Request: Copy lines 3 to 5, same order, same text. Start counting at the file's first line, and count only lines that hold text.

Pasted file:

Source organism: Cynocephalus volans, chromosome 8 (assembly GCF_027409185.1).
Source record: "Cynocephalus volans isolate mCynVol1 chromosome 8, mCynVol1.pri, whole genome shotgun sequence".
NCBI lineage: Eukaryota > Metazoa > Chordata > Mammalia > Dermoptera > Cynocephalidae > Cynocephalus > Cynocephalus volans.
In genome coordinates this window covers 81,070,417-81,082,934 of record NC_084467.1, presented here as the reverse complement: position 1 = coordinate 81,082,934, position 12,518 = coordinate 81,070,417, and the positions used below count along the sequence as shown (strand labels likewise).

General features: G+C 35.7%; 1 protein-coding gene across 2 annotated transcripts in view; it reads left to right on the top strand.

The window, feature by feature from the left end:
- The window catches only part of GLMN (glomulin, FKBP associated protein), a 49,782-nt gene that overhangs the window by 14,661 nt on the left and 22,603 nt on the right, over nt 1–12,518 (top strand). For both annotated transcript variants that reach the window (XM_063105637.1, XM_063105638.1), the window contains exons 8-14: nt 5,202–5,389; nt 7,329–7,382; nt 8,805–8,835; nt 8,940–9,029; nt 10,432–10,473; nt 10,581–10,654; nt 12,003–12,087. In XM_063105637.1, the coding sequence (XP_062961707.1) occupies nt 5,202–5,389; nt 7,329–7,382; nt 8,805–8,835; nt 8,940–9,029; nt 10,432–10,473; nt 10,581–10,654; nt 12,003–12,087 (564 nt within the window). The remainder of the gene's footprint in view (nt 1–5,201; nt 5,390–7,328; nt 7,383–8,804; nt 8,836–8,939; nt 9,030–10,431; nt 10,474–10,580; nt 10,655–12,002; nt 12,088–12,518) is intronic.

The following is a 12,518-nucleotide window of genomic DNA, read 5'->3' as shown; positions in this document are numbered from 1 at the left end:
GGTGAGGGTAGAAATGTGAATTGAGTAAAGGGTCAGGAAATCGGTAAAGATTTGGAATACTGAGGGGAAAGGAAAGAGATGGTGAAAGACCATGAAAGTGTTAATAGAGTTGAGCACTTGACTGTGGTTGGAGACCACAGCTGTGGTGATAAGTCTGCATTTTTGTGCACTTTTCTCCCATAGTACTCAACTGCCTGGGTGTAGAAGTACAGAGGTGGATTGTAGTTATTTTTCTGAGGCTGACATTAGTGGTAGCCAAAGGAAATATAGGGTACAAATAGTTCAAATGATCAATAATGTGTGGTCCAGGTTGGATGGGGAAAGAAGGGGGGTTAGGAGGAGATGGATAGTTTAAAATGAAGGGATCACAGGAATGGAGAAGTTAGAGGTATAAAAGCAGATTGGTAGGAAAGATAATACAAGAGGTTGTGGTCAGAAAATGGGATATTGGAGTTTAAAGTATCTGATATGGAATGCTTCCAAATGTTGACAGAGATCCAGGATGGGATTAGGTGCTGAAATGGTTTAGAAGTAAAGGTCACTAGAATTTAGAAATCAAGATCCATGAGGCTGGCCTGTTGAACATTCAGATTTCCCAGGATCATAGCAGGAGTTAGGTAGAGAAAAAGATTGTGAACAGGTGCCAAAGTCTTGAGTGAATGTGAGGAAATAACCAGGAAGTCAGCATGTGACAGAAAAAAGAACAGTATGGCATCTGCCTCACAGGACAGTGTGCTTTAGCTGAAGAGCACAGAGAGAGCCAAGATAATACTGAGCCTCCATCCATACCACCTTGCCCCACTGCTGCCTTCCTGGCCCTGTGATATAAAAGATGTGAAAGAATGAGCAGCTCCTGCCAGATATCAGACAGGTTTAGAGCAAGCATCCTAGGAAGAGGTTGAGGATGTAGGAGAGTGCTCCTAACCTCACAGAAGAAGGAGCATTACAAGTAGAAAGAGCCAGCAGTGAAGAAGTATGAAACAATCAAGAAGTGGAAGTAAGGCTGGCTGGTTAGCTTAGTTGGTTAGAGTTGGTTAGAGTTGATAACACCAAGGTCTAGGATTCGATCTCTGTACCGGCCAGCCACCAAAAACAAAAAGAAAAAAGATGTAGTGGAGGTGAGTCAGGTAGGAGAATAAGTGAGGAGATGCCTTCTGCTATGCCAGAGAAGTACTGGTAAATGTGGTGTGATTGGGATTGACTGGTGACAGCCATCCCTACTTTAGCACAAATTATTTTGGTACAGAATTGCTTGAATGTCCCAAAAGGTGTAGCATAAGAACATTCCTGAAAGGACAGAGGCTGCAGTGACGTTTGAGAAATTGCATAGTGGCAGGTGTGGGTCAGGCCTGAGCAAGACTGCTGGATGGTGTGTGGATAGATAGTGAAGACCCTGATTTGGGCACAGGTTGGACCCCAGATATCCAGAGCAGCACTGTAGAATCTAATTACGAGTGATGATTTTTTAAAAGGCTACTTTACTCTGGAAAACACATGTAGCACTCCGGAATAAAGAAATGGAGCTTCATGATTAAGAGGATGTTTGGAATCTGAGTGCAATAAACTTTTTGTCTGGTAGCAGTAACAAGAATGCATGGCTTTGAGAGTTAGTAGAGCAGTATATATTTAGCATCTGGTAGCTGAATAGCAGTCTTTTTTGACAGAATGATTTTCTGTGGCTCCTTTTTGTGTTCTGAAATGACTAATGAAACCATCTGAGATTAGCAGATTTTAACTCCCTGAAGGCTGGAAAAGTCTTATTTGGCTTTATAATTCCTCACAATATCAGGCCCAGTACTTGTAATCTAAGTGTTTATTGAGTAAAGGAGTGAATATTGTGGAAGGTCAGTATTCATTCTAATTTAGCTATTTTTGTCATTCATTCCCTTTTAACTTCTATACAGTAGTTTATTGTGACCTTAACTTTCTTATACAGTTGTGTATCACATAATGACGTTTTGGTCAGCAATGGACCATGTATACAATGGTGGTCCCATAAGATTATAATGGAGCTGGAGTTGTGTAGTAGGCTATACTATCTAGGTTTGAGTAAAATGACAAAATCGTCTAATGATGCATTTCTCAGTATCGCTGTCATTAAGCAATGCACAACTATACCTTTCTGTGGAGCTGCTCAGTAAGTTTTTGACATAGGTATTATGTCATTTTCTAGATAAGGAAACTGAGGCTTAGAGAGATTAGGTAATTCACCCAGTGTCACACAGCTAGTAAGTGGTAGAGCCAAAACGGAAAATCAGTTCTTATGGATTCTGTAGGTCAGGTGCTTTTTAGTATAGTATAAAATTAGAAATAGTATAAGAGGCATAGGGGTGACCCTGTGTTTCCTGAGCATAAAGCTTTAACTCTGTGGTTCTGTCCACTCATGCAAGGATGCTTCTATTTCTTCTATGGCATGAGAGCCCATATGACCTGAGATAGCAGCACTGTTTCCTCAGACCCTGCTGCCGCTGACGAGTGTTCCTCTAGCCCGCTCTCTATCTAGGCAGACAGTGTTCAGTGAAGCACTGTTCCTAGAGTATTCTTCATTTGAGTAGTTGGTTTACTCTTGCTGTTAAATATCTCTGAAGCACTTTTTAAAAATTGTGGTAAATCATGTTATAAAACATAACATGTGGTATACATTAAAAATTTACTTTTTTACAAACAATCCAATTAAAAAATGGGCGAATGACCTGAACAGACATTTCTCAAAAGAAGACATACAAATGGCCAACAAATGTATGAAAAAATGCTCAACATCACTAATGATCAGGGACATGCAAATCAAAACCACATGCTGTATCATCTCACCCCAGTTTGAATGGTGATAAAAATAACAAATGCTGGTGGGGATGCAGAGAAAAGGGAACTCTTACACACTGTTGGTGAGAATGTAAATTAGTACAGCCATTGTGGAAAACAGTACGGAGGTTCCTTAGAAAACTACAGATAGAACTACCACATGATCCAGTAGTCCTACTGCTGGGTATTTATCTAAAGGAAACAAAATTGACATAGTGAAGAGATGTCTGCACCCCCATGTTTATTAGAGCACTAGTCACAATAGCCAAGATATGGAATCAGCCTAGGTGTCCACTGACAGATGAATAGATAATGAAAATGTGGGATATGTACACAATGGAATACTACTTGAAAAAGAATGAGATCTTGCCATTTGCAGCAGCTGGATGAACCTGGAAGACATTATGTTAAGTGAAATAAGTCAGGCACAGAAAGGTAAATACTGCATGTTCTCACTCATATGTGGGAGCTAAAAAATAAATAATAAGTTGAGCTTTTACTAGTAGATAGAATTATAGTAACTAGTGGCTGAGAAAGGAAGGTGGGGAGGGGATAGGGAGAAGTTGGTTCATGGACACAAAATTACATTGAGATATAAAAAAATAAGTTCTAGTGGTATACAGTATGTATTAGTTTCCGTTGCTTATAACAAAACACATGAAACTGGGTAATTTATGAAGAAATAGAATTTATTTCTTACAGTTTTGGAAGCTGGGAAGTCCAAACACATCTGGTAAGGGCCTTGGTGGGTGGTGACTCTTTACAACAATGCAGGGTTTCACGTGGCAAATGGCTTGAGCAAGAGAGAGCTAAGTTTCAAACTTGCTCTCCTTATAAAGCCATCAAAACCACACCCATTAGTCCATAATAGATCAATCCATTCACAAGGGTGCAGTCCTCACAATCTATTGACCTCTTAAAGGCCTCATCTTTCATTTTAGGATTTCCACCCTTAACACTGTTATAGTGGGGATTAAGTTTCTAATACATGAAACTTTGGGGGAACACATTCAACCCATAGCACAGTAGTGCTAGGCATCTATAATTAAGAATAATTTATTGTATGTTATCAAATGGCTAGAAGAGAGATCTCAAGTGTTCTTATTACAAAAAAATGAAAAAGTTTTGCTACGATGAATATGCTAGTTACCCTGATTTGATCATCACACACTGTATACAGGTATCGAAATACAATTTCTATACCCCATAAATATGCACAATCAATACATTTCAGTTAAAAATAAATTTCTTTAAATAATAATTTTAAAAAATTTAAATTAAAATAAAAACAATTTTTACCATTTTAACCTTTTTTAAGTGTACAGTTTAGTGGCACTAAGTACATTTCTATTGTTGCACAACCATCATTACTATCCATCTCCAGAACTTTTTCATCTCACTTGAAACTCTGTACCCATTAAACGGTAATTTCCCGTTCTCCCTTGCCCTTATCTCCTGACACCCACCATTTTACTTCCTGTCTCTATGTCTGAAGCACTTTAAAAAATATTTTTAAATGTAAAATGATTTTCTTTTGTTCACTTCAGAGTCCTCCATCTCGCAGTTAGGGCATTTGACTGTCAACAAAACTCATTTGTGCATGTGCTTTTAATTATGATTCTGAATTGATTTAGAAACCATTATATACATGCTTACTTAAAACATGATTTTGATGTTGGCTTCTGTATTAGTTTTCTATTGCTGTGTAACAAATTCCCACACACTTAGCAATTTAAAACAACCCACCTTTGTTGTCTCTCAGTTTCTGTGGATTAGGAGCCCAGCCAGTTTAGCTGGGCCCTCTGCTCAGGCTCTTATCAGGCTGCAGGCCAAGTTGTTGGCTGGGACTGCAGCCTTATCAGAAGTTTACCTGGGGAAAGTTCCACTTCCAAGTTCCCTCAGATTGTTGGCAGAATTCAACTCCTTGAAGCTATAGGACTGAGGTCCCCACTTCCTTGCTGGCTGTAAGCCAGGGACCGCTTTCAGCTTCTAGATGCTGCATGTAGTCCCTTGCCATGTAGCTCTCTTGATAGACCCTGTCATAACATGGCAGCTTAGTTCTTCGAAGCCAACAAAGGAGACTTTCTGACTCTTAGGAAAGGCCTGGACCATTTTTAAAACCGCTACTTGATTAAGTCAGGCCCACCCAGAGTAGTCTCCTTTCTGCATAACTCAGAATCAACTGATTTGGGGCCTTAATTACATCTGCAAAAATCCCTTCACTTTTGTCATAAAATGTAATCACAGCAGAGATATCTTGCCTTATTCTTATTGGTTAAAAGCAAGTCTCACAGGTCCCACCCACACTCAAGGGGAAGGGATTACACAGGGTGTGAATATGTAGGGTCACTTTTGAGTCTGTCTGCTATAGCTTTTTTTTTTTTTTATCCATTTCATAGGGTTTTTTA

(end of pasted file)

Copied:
NCBI lineage: Eukaryota > Metazoa > Chordata > Mammalia > Dermoptera > Cynocephalidae > Cynocephalus > Cynocephalus volans.
In genome coordinates this window covers 81,070,417-81,082,934 of record NC_084467.1, presented here as the reverse complement: position 1 = coordinate 81,082,934, position 12,518 = coordinate 81,070,417, and the positions used below count along the sequence as shown (strand labels likewise).

General features: G+C 35.7%; 1 protein-coding gene across 2 annotated transcripts in view; it reads left to right on the top strand.